Shoebomber pleads guilty, faces life


BOSTON, Oct. 4 (UPI) -- Alleged al Qaida terrorist Richard Colvin Reid pleaded guilty Friday to federal charges that he tried to blow up a trans-Atlantic jetliner with 197 passengers on board by igniting explosives in his footwear.

The admitted shoebomber, a British national, faces life in prison when sentenced Jan. 8 as the government's first successful prosecution of an alleged al Qaida member since the Sept 11, 2001, terror attacks.


On the witness stand at a change of plea hearing in U.S. District Court in Boston, Reid confessed to being a follower of the man the U.S. government blames for the attacks.

"I pledge to Osama bin Laden and am an enemy to your country," said Reid, 29, a petty criminal with a fifth-grade education who converted to Islam in London.

Chief U.S. District Court Judge William G. Young asked Reid why he decided to change his plea to guilty.


"Because at the end of the day, I know I'd done the actions," Reid replied.

His attorneys previously said Reid wanted to save his family from the embarrassing ordeal of a lengthy trial.

Young carefully questioned Reid on each of the eight counts against him, asking him if he understood the rights to a fair trial that he was giving up by changing his plea.

"If you plead guilty, all those rights go away," Young said. "Do you understand that?"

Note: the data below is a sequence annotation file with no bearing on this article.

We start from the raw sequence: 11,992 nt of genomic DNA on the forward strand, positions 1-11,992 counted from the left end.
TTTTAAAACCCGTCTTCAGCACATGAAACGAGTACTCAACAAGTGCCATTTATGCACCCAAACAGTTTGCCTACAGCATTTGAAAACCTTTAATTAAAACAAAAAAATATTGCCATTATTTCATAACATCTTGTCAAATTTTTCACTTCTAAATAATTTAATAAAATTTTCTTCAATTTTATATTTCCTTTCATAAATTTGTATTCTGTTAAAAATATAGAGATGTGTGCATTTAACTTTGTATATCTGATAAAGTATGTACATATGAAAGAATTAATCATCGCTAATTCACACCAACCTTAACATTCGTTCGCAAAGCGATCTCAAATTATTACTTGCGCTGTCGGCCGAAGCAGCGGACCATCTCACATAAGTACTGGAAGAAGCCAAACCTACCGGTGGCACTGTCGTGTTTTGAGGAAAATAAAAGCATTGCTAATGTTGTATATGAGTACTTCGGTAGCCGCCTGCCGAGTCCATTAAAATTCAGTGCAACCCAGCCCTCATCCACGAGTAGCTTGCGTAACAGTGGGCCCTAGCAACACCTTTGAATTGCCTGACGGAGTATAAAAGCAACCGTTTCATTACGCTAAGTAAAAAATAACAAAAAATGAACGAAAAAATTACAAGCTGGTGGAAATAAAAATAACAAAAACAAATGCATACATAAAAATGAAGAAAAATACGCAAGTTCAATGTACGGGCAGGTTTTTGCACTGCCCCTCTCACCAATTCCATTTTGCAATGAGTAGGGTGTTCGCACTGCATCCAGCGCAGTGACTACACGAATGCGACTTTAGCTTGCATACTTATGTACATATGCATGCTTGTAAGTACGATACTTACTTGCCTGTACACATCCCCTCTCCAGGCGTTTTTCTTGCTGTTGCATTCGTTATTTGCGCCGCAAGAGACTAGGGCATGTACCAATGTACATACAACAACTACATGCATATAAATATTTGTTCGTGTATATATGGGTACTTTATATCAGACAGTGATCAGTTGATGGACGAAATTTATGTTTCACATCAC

"Yup," Reid repeatedly answered, occasionally grinning as he sat in the witness chair.

Asked if he was satisfied with his federal public defenders, Reid said, "I do not agree with your system, so how can I be satisfied?"

He pleaded guilty at his own request to all counts in a federal indictment accusing him of attempting to use a "weapon of mass destruction" to murder American citizens, attempted murder, attempted destruction of an aircraft, placing an explosive device on an aircraft, interfering with a flight crew, and using a destructive device during "a crime of violence."

Reid objected to the wording in the last count, saying instead that he tried to use a destructive device "in an act of war."


Reid was arrested after he allegedly tried to use six matches to touch off explosives in his shoes while on American Airlines Flight 63 from Paris to Miami last Dec. 22. Quick-acting flight attendants and other passengers thwarted the attempt.

The flight was diverted to Boston where he was arrested.

The guilty plea avoids a trial scheduled to begin Nov. 4.

Prosecutors said the decision to plead guilty was Reid's alone, and that there was no plea agreement with the government.

As part of the change of plea motion, Reid's attorneys asked that all references to Osama bin Laden's al Qaida network be deleted from the indictment.

"The motion to strike is denied," the judge said.

Young said the al Qaida issue can be brought up for consideration at the sentencing hearing, but that prosecutors did not have to present any evidence on the question at the plea hearing.

Prosecutors did read e-mail Reid sent just days before Flight 63 left Paris to back up their case against him.

"What I am doing is part of the ongoing war between Islaam (sic) and disbelief," he wrote to his mother. "I see it as a duty upon me to help remove the oppressive American forces from the Muslim land and that this is the only way for us to do so as we do not have other means to fight them."


In an e-mail to a friend, Reid bemoaned not being one of the terrorists aboard the planes during the Sept. 11 attacks.

After his arrest, Reid told interrogators he wanted to strike back at America.

"America is the problem," he said according to court documents. "Without America there would be no Israel."

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